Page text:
Clare asked a few more questions about Scamp’s behaviour.
She explained the basics of resource guarding with Kev, asked him to start keeping a diary of Scamp’s routine and behaviours, and arranged for him to come back in for another appointment to discuss how to manage this.
Kev and Scamp returned a few days later, and vet Clare had prepared some information on resource guarding. After further conversation, Clare identified that Scamp had shown some unease around food for quite a while, but some early warning signs had been missed. Scamp had now progressed to early-aggressive behaviours such as growling. Clare gave Scamp’s mouth a thorough exam and checked him over for signs of pain or illness, even though he’d had a full check-up recently. She explained that behavioural issues can be linked to health problems, such as pain, and she wanted to be absolutely sure that there was no underlying issue.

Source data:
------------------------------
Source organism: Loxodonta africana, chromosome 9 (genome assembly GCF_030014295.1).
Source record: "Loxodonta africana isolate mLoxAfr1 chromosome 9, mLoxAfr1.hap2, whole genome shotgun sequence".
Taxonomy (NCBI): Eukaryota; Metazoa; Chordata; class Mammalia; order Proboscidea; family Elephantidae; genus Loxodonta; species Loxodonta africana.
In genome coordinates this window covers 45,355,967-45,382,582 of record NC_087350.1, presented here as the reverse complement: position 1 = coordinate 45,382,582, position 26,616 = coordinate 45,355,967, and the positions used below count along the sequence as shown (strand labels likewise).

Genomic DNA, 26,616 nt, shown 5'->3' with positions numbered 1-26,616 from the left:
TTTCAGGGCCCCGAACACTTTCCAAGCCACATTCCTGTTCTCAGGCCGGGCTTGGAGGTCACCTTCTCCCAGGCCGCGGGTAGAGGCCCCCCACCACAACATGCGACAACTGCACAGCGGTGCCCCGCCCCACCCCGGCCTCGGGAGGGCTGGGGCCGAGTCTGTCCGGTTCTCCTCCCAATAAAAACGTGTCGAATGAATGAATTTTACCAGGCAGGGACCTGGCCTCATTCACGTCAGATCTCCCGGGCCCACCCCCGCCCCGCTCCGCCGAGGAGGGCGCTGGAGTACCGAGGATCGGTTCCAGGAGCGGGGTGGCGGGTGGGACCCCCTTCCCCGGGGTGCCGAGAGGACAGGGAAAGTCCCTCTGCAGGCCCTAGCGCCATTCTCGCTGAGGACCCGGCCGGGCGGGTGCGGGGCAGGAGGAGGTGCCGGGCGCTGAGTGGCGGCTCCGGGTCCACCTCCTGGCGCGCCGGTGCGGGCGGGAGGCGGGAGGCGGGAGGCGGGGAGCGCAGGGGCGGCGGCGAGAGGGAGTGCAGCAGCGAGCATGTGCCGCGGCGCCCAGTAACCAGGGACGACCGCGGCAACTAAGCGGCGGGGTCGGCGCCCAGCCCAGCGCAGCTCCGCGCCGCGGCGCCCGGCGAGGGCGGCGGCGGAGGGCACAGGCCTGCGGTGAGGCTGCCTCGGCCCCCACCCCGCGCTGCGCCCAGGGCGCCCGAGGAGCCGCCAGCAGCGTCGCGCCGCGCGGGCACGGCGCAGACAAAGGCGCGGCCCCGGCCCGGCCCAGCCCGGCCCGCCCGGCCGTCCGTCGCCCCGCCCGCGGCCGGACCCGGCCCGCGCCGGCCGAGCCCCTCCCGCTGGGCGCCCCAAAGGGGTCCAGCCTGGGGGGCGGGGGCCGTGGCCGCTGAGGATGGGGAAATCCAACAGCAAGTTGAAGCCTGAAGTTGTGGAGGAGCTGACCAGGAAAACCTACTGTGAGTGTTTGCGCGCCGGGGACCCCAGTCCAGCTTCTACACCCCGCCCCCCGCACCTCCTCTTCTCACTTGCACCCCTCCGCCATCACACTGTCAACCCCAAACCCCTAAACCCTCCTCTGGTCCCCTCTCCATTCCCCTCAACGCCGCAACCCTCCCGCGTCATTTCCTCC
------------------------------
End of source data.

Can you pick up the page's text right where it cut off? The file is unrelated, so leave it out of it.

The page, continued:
Signs of resource guarding
When the valued item (the resource) is approached, affected dogs show a variety of symptoms. These start with subtle signs of discomfort:
- Tense posture
- Ears back
- Showing whites of eyes
- Blocking item with body or freezing over it
- Dogs may eat faster, or run away with an item and hide it.
If these signals are ignored, dogs may escalate to more overt behaviours:
- Baring teeth
The vet was concerned that Scamp’s behaviours were escalating
Furthermore, there was a threat of aggression. She recommended that Kev seek advice from a professional veterinary behaviourist. Kev was willing to seek expert advice, but was concerned about the costs. A consult with an advanced professional in clinical animal behaviour sounded like it might be expensive, and Clare warned that management of behavioural issues can take some time.